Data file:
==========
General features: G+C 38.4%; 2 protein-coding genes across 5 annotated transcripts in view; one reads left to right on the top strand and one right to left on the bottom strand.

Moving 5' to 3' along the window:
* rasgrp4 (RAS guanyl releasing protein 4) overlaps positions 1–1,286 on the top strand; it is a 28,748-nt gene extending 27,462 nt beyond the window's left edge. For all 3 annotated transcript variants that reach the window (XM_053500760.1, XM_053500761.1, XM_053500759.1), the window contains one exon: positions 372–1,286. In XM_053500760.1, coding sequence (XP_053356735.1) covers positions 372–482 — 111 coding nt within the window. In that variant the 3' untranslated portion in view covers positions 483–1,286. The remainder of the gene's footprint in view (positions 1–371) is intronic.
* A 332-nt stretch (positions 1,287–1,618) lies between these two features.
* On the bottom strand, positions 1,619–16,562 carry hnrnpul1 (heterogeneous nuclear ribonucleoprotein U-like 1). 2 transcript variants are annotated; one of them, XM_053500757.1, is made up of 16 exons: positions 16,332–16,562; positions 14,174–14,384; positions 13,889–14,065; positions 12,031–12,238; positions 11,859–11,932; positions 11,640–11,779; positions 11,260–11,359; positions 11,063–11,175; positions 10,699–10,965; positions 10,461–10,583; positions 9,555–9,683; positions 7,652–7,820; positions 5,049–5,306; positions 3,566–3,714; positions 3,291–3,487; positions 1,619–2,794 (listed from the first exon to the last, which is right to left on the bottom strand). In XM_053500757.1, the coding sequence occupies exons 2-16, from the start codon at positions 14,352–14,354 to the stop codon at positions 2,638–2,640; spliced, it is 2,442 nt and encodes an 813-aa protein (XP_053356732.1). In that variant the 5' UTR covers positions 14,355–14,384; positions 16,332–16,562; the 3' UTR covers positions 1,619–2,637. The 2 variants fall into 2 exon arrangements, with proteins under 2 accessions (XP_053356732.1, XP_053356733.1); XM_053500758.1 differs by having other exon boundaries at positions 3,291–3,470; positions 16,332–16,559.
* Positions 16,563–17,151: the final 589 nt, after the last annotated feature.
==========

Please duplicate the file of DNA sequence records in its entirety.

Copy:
General features: G+C 38.4%; 2 protein-coding genes across 5 annotated transcripts in view; one reads left to right on the top strand and one right to left on the bottom strand.

Moving 5' to 3' along the window:
* rasgrp4 (RAS guanyl releasing protein 4) overlaps positions 1–1,286 on the top strand; it is a 28,748-nt gene extending 27,462 nt beyond the window's left edge. For all 3 annotated transcript variants that reach the window (XM_053500760.1, XM_053500761.1, XM_053500759.1), the window contains one exon: positions 372–1,286. In XM_053500760.1, coding sequence (XP_053356735.1) covers positions 372–482 — 111 coding nt within the window. In that variant the 3' untranslated portion in view covers positions 483–1,286. The remainder of the gene's footprint in view (positions 1–371) is intronic.
* A 332-nt stretch (positions 1,287–1,618) lies between these two features.
* On the bottom strand, positions 1,619–16,562 carry hnrnpul1 (heterogeneous nuclear ribonucleoprotein U-like 1). 2 transcript variants are annotated; one of them, XM_053500757.1, is made up of 16 exons: positions 16,332–16,562; positions 14,174–14,384; positions 13,889–14,065; positions 12,031–12,238; positions 11,859–11,932; positions 11,640–11,779; positions 11,260–11,359; positions 11,063–11,175; positions 10,699–10,965; positions 10,461–10,583; positions 9,555–9,683; positions 7,652–7,820; positions 5,049–5,306; positions 3,566–3,714; positions 3,291–3,487; positions 1,619–2,794 (listed from the first exon to the last, which is right to left on the bottom strand). In XM_053500757.1, the coding sequence occupies exons 2-16, from the start codon at positions 14,352–14,354 to the stop codon at positions 2,638–2,640; spliced, it is 2,442 nt and encodes an 813-aa protein (XP_053356732.1). In that variant the 5' UTR covers positions 14,355–14,384; positions 16,332–16,562; the 3' UTR covers positions 1,619–2,637. The 2 variants fall into 2 exon arrangements, with proteins under 2 accessions (XP_053356732.1, XP_053356733.1); XM_053500758.1 differs by having other exon boundaries at positions 3,291–3,470; positions 16,332–16,559.
* Positions 16,563–17,151: the final 589 nt, after the last annotated feature.